Places Discussed

(Critical Guide to Settings and Places in Literature)


*Naples. Seaport in southern Italy in which Giovanni Boccaccio spent several years before writing The Elegy of Lady Fiammetta. His book paints a glowing civic portrait of Naples, which he describes as “joyful, peaceful, rich, magnificent and under a single ruler.” Beautiful people reside here, and life in the upper class is ornamented with luxuries and spectacles. The noblewoman Fiammetta’s own beauty is displayed in the unidentified church in which she first meets the young Panfilo, in an echo of Petrarch’s first glimpsing of his beloved (and also married) Laura. Ironically, in this place of divine worship the tinder of the adulterous affair is kindled. It is in a Neapolitan convent that Fiammetta first realizes that another woman—a young nun—has also fallen for Panfilo’s charms.

Fiammetta’s bedchamber

Fiammetta’s bedchamber. Room in Fiammetta’s husband’s house in which she dreams her dreams and watches her beauty blossom before ever meeting Panfilo. Here she suffers her nightmare about a field in which she is bitten by a venomous snake that presages her failed affair. After her initially flirtatious but innocent meetings with Panfilo become carnal, her bedchamber becomes the sexual playground that only they share, away from prying eyes or nosy servants. Even her nurse, apparently, does not know what her lover looks like. Here Fiammetta meets the Roman goddess Venus and the Fury Tisiphone, with whom she has imagined conversations about her love and eventual grief....

(The entire section is 638 words.)


(Great Characters in Literature)

Boccaccio, Giovanni. The Elegy of Lady Fiammetta. Edited and translated by Mariangela Causa-Steindler and Thomas Mauch. Chicago: University of Chicago Press, 1990. The most elegant modern translation into American English. Introduction presents an overview of the author’s life, the elegy, and the various sources of its inspiration.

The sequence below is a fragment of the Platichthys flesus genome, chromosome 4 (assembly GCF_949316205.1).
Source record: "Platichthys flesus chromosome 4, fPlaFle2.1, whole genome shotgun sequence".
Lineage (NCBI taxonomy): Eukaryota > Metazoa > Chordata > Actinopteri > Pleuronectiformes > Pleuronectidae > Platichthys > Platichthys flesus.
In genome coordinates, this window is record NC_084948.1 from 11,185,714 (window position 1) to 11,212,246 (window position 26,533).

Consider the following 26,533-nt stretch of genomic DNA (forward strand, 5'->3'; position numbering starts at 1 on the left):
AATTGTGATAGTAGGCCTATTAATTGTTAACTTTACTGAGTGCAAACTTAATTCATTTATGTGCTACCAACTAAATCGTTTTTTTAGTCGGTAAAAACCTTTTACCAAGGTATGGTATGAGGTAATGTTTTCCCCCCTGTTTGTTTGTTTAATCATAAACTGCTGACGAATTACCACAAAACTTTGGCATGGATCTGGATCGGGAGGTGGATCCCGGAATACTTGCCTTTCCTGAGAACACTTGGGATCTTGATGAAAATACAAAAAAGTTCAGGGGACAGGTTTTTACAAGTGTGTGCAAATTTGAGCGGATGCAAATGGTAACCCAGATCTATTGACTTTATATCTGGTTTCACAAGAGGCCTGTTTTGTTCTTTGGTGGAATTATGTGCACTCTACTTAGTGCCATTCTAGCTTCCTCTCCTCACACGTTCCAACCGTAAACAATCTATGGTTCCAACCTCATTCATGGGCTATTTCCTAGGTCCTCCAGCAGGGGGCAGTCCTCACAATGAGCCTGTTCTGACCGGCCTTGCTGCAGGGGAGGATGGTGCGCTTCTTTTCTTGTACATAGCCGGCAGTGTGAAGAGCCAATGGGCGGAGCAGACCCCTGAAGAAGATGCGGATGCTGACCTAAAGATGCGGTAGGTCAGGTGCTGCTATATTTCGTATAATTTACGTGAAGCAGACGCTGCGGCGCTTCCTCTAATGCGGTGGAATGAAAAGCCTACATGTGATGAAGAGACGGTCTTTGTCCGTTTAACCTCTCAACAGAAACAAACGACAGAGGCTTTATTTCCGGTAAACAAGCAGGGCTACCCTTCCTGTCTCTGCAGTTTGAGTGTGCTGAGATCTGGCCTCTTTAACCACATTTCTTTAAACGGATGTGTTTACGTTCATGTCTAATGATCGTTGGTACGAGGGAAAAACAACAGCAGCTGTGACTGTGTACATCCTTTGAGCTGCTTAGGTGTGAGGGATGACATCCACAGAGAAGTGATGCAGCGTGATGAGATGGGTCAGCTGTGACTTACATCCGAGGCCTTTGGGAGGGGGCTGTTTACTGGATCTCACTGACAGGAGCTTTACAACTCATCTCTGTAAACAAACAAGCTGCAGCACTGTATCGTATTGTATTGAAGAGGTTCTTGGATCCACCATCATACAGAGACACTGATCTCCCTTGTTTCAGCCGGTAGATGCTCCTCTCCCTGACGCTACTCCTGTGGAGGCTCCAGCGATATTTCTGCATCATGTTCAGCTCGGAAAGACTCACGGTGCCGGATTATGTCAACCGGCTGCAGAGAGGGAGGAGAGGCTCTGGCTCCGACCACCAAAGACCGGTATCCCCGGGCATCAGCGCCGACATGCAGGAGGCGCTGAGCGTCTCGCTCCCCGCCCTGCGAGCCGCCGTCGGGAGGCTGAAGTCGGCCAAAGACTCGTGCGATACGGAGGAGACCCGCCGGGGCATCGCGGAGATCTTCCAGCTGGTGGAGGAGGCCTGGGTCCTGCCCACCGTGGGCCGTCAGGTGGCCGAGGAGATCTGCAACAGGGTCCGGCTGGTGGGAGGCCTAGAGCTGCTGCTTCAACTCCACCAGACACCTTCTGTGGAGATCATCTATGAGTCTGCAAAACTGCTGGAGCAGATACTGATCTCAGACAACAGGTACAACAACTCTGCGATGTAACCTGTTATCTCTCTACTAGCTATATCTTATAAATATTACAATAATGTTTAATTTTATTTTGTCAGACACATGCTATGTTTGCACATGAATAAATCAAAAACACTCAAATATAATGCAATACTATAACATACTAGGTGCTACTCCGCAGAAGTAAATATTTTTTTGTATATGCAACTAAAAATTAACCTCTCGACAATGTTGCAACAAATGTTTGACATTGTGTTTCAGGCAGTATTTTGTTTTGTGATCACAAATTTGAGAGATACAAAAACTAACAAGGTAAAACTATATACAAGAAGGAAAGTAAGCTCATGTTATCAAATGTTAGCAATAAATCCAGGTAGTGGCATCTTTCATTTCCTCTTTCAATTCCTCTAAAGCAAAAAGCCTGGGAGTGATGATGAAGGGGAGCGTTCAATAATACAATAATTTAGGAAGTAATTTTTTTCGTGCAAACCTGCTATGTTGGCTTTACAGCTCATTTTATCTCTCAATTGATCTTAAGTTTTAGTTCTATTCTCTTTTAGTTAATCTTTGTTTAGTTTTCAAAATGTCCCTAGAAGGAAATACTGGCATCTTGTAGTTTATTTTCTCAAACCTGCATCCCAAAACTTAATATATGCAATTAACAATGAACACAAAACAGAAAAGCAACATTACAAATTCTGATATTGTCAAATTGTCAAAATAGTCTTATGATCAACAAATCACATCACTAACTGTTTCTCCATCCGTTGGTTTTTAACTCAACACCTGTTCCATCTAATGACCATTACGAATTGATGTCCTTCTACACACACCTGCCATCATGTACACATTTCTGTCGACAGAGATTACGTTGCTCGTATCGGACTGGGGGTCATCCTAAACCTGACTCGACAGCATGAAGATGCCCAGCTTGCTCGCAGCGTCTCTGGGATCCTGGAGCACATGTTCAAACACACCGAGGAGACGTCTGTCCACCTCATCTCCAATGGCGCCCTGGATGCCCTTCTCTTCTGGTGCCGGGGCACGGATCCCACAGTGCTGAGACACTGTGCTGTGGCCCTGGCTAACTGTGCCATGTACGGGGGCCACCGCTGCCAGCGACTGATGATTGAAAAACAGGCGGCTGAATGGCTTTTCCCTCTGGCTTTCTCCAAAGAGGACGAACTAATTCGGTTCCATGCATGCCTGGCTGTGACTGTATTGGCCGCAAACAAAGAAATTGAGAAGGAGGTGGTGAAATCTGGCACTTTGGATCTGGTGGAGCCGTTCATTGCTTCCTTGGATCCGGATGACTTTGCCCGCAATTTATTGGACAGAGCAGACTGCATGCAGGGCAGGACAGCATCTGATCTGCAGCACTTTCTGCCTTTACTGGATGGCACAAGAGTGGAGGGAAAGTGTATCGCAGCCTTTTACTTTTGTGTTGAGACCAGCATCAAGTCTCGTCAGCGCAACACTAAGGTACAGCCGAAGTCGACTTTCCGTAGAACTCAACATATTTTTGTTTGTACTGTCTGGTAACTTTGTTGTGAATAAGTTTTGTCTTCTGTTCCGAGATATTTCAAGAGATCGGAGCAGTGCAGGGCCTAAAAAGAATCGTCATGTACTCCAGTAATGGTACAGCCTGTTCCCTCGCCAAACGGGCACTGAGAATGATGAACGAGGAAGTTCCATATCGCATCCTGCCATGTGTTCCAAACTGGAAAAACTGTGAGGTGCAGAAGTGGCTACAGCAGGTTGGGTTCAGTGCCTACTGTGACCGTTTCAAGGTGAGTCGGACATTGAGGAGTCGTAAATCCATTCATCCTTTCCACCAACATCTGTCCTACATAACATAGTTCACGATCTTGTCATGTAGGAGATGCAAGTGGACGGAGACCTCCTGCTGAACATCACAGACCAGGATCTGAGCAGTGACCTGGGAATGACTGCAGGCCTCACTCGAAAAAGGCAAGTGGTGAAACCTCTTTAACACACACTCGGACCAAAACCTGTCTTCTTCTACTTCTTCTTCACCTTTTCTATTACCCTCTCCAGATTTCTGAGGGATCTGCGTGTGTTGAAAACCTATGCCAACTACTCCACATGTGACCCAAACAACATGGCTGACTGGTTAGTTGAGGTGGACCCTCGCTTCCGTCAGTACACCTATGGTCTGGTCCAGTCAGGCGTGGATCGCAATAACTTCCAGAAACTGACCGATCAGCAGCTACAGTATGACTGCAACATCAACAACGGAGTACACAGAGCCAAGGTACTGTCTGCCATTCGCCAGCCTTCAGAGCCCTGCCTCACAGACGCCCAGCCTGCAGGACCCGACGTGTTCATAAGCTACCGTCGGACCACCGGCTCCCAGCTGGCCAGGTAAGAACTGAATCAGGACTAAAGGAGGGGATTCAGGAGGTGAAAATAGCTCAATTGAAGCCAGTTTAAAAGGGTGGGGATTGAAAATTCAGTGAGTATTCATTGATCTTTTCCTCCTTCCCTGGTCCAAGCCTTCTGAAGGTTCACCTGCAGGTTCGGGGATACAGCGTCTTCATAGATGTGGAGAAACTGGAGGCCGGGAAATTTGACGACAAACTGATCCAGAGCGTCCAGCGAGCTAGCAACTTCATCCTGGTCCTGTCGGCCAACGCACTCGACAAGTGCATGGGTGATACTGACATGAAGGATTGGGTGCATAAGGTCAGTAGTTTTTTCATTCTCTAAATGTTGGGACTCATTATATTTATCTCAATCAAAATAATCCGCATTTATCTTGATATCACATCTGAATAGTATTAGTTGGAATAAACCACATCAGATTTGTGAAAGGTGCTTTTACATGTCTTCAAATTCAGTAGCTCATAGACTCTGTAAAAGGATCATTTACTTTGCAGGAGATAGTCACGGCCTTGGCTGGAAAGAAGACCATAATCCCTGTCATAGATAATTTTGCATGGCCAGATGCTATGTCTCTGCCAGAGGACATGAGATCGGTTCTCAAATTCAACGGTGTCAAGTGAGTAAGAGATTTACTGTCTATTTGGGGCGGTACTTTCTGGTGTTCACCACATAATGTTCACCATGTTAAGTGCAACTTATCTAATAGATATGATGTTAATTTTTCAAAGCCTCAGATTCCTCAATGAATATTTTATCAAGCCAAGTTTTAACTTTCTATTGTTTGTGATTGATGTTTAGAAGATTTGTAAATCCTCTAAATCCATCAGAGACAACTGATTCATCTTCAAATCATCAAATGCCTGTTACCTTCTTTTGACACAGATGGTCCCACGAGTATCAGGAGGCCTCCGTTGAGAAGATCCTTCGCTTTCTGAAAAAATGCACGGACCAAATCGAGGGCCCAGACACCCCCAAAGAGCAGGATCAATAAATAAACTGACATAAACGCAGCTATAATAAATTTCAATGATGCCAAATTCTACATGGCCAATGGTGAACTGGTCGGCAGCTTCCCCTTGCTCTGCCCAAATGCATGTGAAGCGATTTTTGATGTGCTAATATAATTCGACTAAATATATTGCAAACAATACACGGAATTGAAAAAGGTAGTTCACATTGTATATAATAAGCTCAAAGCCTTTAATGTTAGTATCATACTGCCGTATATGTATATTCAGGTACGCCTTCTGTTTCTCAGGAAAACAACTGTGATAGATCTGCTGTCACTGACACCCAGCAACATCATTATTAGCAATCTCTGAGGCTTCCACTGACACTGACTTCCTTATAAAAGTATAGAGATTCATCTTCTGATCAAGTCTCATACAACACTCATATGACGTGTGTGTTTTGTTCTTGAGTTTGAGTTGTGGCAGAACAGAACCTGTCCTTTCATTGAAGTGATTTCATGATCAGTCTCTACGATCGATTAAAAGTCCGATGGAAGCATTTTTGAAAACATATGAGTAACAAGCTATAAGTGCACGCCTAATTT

Boccaccio, Giovanni. The Elegy of Madonna Fiammetta Sent by Her to Women in Love. Translated by Roberta L. Payne and Alexandra Hennessey Olsen. New York: Peter Lang, 1992. Contains a fine, brief introduction to the work’s literary features. The translation is of a slightly different original text than Causa-Steindler and Mauch’s, and thus can serve for comparison.

Griffin, Robert. “Boccaccio’s Fiammetta: Pictures at an Exhibition.” Italian Quarterly 18, no. 72 (Spring, 1975): 75-111. An appraisal of the techniques by which Boccaccio uses Fiammetta to present a series of emotions. Discusses the elegy’s literary, linguistic, and classical features.

Iannucci, Amilcare A. “L’Elegia di Madonna Fiammetta and the First Book of the Asolani: The Eloquence of Unrequited Love.” Forum Italicum 10, no. 4 (1976): 345-359. Compares The Elegy of Lady Fiammetta with a later Italian Renaissance work. Highlights Boccaccio’s stylistic features.

Smarr, Janet Levarie. Boccaccio and Fiammetta: The Narrator as Lover. Champaign: University of Illinois Press, 1986. A chapter on The Elegy of Lady Fiammetta discusses the character of Fiammetta as she appears in other of Boccaccio’s works. Discusses the variety of perspectives found in the voices of reasoned narrators and impassioned characters, who often were the same person playing differing roles.